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On immigrant tuition, Marco Rubio sounds like a Rick Perry man

U.S. Sen. Marco Rubio, whom every presidential candidate would love to have as a running mate, sounds a lot like a Rick Perry supporter when it comes to the issue of tuition help for immigrants who grew up in the United States long after they were brought here illegally.

The issue flared up at the last presidential debate when Perry defended a bill he signed in Texas that gave in-state tuition rates to some illegal immigrants who graduated from Texas high schools. Perry was booed by the tea-party crowd.

Rubio, who hasn't and won't endorse in the race, might meet the same fate.

"I think there’s general consensus behind the idea that we need to do something to help out kids who were brought here by our parents longtime ago and who have grown up in this country," Rubio said a few weeks ago, echoing comments and sentiments he made on the campaign trail last year.

 “I do think that we need to figure out how we accommodate kids who have something to contribute to our nation’s future. Whether it’s serving in the armed forces or going on to college and graduated who have basically lived most of their lives (here),” he said.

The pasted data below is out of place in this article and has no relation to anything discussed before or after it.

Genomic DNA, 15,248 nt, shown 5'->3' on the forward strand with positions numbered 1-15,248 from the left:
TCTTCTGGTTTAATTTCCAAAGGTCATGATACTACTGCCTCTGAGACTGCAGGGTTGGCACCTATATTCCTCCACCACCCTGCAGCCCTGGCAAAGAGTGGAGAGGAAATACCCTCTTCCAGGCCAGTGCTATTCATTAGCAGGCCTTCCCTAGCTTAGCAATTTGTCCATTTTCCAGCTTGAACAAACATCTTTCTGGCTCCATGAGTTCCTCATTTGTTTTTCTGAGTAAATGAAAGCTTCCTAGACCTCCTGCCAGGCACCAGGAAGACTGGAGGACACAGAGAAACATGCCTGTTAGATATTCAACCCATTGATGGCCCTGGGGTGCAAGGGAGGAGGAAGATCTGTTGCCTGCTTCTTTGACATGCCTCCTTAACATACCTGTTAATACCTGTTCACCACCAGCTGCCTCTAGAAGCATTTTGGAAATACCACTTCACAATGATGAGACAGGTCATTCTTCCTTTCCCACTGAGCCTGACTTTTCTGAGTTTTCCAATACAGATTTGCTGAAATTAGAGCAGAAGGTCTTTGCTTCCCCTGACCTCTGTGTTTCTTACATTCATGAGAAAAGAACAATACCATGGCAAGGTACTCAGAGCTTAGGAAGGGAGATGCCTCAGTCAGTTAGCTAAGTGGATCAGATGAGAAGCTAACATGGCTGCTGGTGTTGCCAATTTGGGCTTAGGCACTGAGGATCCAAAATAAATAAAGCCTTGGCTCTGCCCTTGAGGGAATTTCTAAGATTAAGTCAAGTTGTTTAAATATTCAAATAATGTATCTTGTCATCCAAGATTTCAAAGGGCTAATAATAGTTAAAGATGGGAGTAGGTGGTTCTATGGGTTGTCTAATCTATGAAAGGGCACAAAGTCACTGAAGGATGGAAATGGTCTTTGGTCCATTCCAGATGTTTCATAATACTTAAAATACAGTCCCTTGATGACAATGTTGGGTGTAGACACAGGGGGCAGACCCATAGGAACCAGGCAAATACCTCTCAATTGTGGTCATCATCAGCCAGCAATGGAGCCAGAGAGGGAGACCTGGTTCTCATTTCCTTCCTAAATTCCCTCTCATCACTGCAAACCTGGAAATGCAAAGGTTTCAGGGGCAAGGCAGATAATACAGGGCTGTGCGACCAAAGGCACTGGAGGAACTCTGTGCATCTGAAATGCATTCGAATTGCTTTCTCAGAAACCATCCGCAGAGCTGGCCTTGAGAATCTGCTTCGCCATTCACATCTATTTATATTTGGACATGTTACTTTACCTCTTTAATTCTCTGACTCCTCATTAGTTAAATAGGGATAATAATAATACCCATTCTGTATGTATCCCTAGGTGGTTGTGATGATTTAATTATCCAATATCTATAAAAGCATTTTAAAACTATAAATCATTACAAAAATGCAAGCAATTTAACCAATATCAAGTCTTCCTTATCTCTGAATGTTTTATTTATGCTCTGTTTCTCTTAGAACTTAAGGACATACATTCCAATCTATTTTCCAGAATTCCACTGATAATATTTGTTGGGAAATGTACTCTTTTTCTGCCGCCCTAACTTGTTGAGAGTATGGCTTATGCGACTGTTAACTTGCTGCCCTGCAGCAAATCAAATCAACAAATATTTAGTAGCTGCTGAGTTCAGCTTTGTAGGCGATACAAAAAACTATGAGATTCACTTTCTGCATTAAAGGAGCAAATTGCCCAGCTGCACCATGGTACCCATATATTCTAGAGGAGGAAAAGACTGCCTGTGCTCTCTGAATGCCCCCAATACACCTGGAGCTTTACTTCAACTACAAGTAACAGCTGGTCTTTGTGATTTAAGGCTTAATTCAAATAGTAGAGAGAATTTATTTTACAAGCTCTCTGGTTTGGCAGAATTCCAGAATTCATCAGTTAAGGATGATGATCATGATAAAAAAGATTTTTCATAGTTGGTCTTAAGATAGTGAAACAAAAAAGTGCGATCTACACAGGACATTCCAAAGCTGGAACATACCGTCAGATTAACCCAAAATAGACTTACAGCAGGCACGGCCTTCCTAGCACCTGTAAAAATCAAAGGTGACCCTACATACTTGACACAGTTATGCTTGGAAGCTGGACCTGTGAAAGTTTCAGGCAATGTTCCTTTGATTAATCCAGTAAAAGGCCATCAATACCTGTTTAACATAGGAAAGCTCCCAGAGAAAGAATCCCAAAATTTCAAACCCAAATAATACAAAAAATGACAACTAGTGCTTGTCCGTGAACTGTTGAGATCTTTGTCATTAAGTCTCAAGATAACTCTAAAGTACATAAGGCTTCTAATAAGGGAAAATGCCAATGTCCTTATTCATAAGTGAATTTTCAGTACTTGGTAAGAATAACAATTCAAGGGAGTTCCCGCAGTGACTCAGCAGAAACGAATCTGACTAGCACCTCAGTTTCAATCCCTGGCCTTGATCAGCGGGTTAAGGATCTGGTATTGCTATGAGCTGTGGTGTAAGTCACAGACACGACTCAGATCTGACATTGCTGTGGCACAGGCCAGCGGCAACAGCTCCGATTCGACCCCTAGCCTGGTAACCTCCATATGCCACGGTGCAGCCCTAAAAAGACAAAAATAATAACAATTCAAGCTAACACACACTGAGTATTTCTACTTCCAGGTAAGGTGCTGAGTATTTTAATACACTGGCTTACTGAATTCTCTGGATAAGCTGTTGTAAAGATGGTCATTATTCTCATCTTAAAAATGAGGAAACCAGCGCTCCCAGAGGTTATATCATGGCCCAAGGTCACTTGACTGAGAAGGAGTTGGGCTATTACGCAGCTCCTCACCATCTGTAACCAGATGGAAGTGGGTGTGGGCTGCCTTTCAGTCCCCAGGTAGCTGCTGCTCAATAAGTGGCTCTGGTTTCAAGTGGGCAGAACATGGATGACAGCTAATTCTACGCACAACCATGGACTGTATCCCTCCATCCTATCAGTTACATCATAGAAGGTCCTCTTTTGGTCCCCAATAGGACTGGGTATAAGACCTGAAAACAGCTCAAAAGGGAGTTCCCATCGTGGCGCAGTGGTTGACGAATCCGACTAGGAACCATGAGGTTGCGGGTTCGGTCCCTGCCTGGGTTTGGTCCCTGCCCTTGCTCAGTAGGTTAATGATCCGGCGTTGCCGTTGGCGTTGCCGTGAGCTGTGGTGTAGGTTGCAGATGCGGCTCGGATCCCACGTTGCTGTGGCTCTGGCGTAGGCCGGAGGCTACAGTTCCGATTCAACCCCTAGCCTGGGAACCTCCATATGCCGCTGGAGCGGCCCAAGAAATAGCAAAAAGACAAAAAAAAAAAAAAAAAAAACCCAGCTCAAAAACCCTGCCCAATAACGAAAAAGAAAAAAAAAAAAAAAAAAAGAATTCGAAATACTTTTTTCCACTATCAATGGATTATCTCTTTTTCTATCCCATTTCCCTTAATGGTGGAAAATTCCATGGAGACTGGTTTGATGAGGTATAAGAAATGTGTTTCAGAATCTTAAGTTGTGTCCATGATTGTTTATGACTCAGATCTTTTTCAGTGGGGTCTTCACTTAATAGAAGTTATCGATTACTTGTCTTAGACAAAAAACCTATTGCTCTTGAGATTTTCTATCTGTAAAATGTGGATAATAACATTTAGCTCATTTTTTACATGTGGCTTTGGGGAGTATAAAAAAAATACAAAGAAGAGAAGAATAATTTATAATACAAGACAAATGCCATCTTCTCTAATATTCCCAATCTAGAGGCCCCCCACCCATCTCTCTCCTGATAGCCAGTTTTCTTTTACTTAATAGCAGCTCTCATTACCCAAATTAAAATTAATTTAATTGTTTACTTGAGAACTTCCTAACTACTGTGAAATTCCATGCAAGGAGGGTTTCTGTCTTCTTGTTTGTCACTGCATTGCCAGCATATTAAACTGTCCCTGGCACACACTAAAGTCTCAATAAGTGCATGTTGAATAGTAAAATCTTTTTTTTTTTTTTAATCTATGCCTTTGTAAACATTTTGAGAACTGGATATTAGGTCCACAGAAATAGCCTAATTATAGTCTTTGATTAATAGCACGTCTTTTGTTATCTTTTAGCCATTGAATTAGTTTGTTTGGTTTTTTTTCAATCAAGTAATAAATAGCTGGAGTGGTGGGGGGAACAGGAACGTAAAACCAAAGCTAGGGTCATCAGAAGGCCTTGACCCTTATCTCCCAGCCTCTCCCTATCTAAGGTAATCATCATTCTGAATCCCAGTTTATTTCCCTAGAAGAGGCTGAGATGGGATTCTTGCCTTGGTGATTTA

"I would say the vast majority of Americans would say that doesn’t feel right," to deport or deny education help to a person in a case where "you’re going to go to college and you’re a good student and you’re valedictorian of your school or you’re going to go into the military," Rubio said. "We’ve got to figure something out. And that’s what we’re in the process of trying to do."

When Rubio was the state Legislature he supported legislation similar to one that Perry has caught flak for.

“There was a Florida bill," Rubio said. "It was pretty limited to a number of people, you had to have a certain GPA. It was very limited in scope. I don’t know what the Texas bill was. I remember the one in Florida we did some work, but it was a limited bill and it was narrowly focused on a group of people, which is one of the issues happening with the Dream Act now -- that it’s not narrow.”